Recently a friend was venting to me about his coworker, who had spent the better part of the day complaining about missing her morning Zumba class for a company-wide meeting. By the way, this Zumba class is held – wait for it… in the company’s free, on-site gym.
Now, let’s play a little game.
It’s against all kinds of HR policies to ask this, but we’ll keep it between us. How old is the person you were just picturing as I described her behavior?
If the Zumba class didn’t tip you off, I’m not talking about one of those entitled Millennials we’re always hearing about. My friend’s coworker is in her mid-50s and makes almost six figures.
And it gets better. He shared a photo of her sitting at her desk at 4:59, with her bag in her lap and her computer screen blank. You couldn’t tell from the photo, but he confirmed that her mouse was indeed hovering over the shut down button. Apparently this is how she spends the last few minutes of every work day.
I was appalled, amused and intrigued all at once. Of course you’re not going to have meaningful work to do for exactly 8 hours – or whatever the length of your work day is – every single day. But what really gets me is how blatant she is about her lack of productivity and her seeming unwillingness to work a moment longer than is required of her, even if it means working less time than expected.
This kind of attitude may be more evident in the workplace now that hiring has picked back up in many industries and companies are offering increasingly attractive perks to remain competitive and bolster employee satisfaction – and hopefully productivity too. It’s possible that employees may be starting to take these extras – and even their own job security – for granted.
When a long-tenured employee starts displaying these tendencies, it’s a tricky situation. But what really matters for recruiters and hiring managers is how to avoid bringing on a new employee (of any age) with nonexistent work ethic or a can’t-do attitude.
This is one big reason that referrals are so valuable – if you can get them. Any time you have a talented, hard-working employee willing to vouch for an unknown candidate, there’s a much greater chance of them being a quality hire, not to mention a cultural fit. Instead of trying to figure out whether you trust the candidate, you can evaluate how much you trust the referring employee. Which should be much easier, assuming you’ve met them more than once.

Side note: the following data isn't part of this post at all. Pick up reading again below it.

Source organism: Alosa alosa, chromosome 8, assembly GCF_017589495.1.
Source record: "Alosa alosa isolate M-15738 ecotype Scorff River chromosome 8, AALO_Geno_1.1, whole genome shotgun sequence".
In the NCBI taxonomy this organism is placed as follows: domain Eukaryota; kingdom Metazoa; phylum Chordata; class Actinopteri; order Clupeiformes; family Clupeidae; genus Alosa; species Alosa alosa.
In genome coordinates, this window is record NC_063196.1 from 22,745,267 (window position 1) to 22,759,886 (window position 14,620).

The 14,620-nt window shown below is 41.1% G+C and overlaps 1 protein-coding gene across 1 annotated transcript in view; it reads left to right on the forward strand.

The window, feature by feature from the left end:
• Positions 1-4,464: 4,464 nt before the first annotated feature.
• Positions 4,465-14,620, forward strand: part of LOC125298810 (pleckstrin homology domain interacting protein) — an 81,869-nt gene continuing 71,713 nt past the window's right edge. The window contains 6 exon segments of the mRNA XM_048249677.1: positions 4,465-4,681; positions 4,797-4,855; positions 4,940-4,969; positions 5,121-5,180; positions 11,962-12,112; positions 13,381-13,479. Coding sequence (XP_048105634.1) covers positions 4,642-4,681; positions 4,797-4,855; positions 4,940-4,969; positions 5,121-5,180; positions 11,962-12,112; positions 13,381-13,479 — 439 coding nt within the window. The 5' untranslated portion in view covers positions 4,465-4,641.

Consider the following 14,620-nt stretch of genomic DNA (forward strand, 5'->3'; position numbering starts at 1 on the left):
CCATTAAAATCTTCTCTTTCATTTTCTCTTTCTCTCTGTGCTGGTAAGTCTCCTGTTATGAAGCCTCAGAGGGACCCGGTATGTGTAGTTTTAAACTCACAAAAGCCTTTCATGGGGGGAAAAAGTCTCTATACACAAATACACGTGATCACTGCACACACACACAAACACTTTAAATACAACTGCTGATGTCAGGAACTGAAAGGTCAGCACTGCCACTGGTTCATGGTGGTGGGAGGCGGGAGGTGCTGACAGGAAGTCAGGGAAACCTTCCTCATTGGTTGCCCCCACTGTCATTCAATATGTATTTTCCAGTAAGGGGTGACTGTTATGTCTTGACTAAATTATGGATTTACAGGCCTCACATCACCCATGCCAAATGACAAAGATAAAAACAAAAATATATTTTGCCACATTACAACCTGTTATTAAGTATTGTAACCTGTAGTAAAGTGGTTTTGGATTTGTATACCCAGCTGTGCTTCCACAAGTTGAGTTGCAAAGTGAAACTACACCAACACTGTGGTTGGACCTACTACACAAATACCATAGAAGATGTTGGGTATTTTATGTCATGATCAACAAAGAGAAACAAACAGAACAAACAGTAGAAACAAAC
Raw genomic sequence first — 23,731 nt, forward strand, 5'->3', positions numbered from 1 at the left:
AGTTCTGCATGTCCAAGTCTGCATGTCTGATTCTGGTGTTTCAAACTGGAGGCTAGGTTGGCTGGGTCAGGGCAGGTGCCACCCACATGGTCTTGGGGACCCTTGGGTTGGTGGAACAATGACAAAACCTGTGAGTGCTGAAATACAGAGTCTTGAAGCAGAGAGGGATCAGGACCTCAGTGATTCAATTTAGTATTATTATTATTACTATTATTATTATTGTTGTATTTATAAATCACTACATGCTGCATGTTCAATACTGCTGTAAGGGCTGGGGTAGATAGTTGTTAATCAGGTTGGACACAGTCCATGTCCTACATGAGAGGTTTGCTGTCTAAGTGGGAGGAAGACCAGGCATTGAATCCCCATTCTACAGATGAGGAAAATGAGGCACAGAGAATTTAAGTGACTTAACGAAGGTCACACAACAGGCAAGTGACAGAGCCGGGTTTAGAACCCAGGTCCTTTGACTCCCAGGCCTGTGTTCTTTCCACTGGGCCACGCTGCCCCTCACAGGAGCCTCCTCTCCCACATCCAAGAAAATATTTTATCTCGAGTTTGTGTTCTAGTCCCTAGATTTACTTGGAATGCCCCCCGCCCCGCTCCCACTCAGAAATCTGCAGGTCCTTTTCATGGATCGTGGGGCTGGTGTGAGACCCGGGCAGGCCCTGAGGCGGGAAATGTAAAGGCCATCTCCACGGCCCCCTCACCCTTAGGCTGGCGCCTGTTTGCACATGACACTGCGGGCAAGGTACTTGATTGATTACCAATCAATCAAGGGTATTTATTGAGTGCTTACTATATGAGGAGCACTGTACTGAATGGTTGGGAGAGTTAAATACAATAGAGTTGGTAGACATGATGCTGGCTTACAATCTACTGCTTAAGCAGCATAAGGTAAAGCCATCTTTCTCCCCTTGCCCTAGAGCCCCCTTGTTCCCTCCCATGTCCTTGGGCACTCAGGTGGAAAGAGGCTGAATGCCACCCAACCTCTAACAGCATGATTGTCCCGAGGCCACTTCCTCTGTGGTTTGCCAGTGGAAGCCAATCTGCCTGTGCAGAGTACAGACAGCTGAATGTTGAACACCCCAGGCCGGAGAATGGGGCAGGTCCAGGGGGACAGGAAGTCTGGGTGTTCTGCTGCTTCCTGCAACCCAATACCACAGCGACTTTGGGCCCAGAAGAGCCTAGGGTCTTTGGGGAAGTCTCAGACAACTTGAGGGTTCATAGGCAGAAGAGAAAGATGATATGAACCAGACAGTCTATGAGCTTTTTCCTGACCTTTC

Of course, referrals are also hard to come by, so what’s the next best thing? References. Don’t be afraid to ask them direct questions about the candidate’s performance, including their initiative, motivation and work ethic.
And speaking of direct questions, send some the candidate’s way too. Consider asking about how they view work – meaning, is it something they do to pay the bills, something that gives them a deep sense of purpose and accomplishment, or somewhere in between. The way they answer this question will be very telling. Even if they don’t come out and say “I’m just here for the paycheck” it’s very hard to fake passion.
Throughout the process, keep soft skills like work ethic top of mind. It’s easy to get hyper-focused on technical know-how and experience with XYZ software, and in the interview you may be drawn to the person who’s most at ease and outgoing. But what about screening for someone who is going to work hard to make the company better?
Here are some telltale signs: They did their homework. They came to the interview knowing what your company does and maybe even did some research on the people they’d be meeting. If they prepped well for the interview, they’ll likely approach their job the same way.
Another sign? Instead of focusing on what you can do for them, they share their excitement about being part of the company and ideas for how they can contribute. They can easily respond when asked, “Give me an example of a time when you had to go above and beyond to help a co-worker or customer.” This question not only gives you insight, it clues them in to what is expected.
Of course you need someone who can do the job, ideally with minimal coaching or teaching. But things like commitment, initiative and energy can’t be taught, and they play just as big a role in the success of a hire – and a company.
Finally, don’t be too quick to judge a Millennial (or a Boomer) by its cover. The Millennial may be burning the midnight oil long after the Boomer hits “shut down” at 4:59.
Nexxt is a recruitment media company that uses today’s most effective marketing tactics to reach the full spectrum of talent – from active to passive, and everything in between. Learn more about hiring with Nexxt.